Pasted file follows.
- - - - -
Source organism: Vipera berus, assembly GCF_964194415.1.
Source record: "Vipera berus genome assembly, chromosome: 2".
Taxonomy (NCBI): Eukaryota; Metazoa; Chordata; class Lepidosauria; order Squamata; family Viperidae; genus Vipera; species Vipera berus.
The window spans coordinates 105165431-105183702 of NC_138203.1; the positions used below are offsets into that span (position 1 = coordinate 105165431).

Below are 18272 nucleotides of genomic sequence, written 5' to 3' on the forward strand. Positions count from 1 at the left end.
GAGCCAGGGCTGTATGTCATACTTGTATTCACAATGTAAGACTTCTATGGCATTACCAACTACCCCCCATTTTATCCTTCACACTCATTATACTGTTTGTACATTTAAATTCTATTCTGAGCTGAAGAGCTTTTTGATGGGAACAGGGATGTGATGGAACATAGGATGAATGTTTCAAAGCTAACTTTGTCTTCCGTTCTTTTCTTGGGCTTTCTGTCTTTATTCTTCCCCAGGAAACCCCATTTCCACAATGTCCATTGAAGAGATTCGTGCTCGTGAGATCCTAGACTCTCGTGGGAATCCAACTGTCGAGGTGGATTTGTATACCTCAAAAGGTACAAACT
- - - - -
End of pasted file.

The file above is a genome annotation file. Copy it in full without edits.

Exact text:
Source organism: Vipera berus, assembly GCF_964194415.1.
Source record: "Vipera berus genome assembly, chromosome: 2".
Taxonomy (NCBI): Eukaryota; Metazoa; Chordata; class Lepidosauria; order Squamata; family Viperidae; genus Vipera; species Vipera berus.
The window spans coordinates 105165431-105183702 of NC_138203.1; the positions used below are offsets into that span (position 1 = coordinate 105165431).

Below are 18272 nucleotides of genomic sequence, written 5' to 3' on the forward strand. Positions count from 1 at the left end.
GAGCCAGGGCTGTATGTCATACTTGTATTCACAATGTAAGACTTCTATGGCATTACCAACTACCCCCCATTTTATCCTTCACACTCATTATACTGTTTGTACATTTAAATTCTATTCTGAGCTGAAGAGCTTTTTGATGGGAACAGGGATGTGATGGAACATAGGATGAATGTTTCAAAGCTAACTTTGTCTTCCGTTCTTTTCTTGGGCTTTCTGTCTTTATTCTTCCCCAGGAAACCCCATTTCCACAATGTCCATTGAAGAGATTCGTGCTCGTGAGATCCTAGACTCTCGTGGGAATCCAACTGTCGAGGTGGATTTGTATACCTCAAAAGGTACAAACT